I Refuse to Refuse Anyone.

November 24, 2015 — 2 Comments


Photo by Angel He

At the hospital, we had a training session from a fellow chaplain about how to approach the LGBT community.

We needed this: because no matter how “open-minded” or “tolerant” a person might claim to be, from atheist to Buddhist to liberal Christian, there’s always a stigma about the unknown. And when it comes to medical care, we can’t flinch.

We were told about an incident in another state where some paramedics were cracking up in the ambulance over a transgender woman, and because of their neglect, the woman coded and died. The mother won a lawsuit: but who really wins in that sort of thing?

Then another story, about a transgender woman who was locked up in a van with saran wrap and left to die in the Florida heat – and she died in the hospital. The doctor went to her family, who had been supportive of her choices, and graciously asked, “What name does your child go by?” And from that point on, the doctor used her chosen name and the correct pronouns, and it was this little bit of dignity that made a huge difference for the deceased woman’s family.

I started thinking, If we can accord this sort of dignity at death: why can’t we do it when they’re alive?

Because it shouldn’t take sickness or dying or death for someone to be a whole person worthy of such value.

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Photo from worshipgifs

Anonymous asked a question:

Sometimes I get really angry at the Western-Protestant church for our consumerism in Christianity and how we base our worship services on emotional highs and raise our hands to the bridges and hooks of songs, out of emotion, and neglect the God they are being sung to.

Hey dear friend, I get mad about that, too. There’s a lot of strange fakery out there and I think people are catching on.

Here’s one thing I’d gently like to suggest, and as I have no pastoral authority with you and I’m just a stranger online, you may please feel free to dismiss what I’m saying and to disagree. I hope you will hear me with a pure heart of grace and love for you.

I absolutely believe you’re coming from a genuine place of desiring authenticity. The only thing is, I wouldn’t want that to make you run the opposite way against a certain subculture or a group of people, as if “I’m not gonna be like those Christians” is going to help. I can promise you with guaranteed certainty that it will not.

Consumerist Christianity is bad; emotionalism is bad; legalism and fundamentalism is bad; those are true sentiments. But at times these sincere convictions can filter the way we see all of church, so that by slow degrees we begin to think buildings are bad, programs are bad, techniques are bad, schedules are bad, and let’s not do it like those guys with big speakers and jumbotrons, and we’ll show them what it really looks like, and I’m so anti-institutional and counter-cultural, and I’m so over the plastic manufactured Sunday machine, and let’s be organic and “get back to our roots.” This is such a common temptation to every Christian that I’m sure it’s Satan’s favorite game-plan.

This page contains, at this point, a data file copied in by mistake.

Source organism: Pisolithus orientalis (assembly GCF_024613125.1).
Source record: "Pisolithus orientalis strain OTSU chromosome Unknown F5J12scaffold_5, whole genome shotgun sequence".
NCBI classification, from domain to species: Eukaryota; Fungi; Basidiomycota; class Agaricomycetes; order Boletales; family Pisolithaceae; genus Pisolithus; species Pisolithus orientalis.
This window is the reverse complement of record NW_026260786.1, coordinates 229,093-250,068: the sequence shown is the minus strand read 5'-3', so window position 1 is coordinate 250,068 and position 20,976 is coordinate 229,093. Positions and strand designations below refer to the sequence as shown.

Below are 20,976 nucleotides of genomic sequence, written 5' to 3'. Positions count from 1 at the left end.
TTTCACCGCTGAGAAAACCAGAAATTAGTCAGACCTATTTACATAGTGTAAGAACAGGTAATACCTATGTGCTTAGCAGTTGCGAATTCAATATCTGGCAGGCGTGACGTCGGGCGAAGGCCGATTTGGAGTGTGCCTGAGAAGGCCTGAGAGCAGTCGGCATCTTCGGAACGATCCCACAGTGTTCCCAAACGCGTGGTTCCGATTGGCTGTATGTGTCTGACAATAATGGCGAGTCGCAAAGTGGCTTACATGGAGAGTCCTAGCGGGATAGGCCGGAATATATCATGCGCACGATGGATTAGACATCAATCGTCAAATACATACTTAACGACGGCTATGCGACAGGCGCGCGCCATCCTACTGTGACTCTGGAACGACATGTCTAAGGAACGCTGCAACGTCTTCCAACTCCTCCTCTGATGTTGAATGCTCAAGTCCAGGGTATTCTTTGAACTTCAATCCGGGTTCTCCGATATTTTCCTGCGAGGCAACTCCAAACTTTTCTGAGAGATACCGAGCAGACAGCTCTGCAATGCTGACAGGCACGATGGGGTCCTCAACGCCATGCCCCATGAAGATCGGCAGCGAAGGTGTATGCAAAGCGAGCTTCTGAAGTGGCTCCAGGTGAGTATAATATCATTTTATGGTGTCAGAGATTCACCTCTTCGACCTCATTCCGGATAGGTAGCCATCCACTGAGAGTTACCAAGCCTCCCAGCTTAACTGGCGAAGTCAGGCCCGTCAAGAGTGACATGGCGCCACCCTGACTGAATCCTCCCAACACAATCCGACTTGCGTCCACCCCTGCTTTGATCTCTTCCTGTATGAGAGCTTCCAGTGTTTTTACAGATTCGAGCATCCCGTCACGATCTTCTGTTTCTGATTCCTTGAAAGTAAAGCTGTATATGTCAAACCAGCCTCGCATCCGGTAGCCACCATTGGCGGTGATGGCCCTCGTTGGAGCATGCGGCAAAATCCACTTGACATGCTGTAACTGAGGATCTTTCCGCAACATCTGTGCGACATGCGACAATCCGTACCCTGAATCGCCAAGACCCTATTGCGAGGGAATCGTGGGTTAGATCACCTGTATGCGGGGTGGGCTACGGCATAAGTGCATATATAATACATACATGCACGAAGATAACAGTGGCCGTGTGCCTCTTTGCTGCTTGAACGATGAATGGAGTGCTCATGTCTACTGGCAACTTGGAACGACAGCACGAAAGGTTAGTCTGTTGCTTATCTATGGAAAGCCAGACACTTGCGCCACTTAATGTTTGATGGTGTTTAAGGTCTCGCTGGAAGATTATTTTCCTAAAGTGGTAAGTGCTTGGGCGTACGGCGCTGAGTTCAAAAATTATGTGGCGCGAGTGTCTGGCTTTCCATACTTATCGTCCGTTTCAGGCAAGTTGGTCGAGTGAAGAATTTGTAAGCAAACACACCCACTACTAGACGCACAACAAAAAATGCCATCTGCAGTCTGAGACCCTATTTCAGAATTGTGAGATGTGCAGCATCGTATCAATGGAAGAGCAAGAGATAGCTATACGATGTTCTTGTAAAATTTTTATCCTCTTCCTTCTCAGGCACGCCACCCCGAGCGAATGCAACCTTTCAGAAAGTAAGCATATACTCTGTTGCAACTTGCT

An over-desire to be “purist” is still idolatry. It’s exactly how Satan fractures the church so that Christians will bicker and grumble at each other instead of looking past the box and getting into the battlefield.

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Pain is not a lesson

My book on persevering through pain is on sale for only 1.99 this week.

One reviewer says, “My favorite passages from the book include Hijacking And Reclaiming Jeremiah 29:11, Our Hollywood Craze To Live An Epic Life, and The Problem With Job: As We Bleed, We Find Our Deepest Need. Sound intriguing just from the titles? You better believe it. These passages floored me – I often caught myself reading this and thinking how someone seemed to understand this little aspect of my heart and soul that had been secretly struggling for so long.”

Another reviewer says, “J.S. Park deals with this very difficult and heart wrenching subject in a very honest, heartfelt book with his beautiful and profound thoughts; his heartbreaking poignant honesty; biblical verses, stories, theology, and principles; and with his own and others’ moving stories of where God breaks in during their own pain and struggles. This book is a treasure and I think it is his best book.”

And another: “When life takes a nosedive and your heart is breaking daily, you’re crying on your shower floor, you’re angry, confused, and everything feels like a distant fog … J.S. meets you in THAT place.”

Writing this one meant a lot to me as it contains real stories from real people with heartache, loss, and (not-so-easy) redemption. I often recounted these stories with tears and prayers. May you be blessed, dear friends.
— J.S.

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The hard part is that when you decide not to call on lesser idols to numb your hurt and you finally reach out to God, suddenly you’re inside the pain. It’s all there. You can’t do anything to hide it anymore. It seems like a terrible idea.

One of the toughest things about excruciating pain is that it’s embarrassing. There’s a humiliating stench of astonishment that this is happening to me. It’s malheur, or a pain about your pain. If you live with it long enough, you’ll begin to identify yourself by your hurt, as if this is your only value. It’s understandable, because it takes up so much space in your mind. It’s no wonder why we’re tempted to run to everything else.

The pain is blinding. But — blinding ourselves to the pain is even worse. In doing so, we erase ourselves down to the bottom.

So then: Calling out to God is remembering who you are.